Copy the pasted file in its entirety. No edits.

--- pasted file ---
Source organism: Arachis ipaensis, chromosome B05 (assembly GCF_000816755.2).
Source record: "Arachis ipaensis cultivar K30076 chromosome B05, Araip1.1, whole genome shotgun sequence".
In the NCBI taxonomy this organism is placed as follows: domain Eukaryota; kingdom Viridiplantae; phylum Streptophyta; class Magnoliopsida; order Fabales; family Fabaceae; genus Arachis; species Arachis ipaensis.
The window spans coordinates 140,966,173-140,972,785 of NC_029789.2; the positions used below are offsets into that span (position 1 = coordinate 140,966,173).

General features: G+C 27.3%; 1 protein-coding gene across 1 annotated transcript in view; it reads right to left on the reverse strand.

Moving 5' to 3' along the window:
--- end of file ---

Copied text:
Source organism: Arachis ipaensis, chromosome B05 (assembly GCF_000816755.2).
Source record: "Arachis ipaensis cultivar K30076 chromosome B05, Araip1.1, whole genome shotgun sequence".
In the NCBI taxonomy this organism is placed as follows: domain Eukaryota; kingdom Viridiplantae; phylum Streptophyta; class Magnoliopsida; order Fabales; family Fabaceae; genus Arachis; species Arachis ipaensis.
The window spans coordinates 140,966,173-140,972,785 of NC_029789.2; the positions used below are offsets into that span (position 1 = coordinate 140,966,173).

General features: G+C 27.3%; 1 protein-coding gene across 1 annotated transcript in view; it reads right to left on the reverse strand.

Moving 5' to 3' along the window: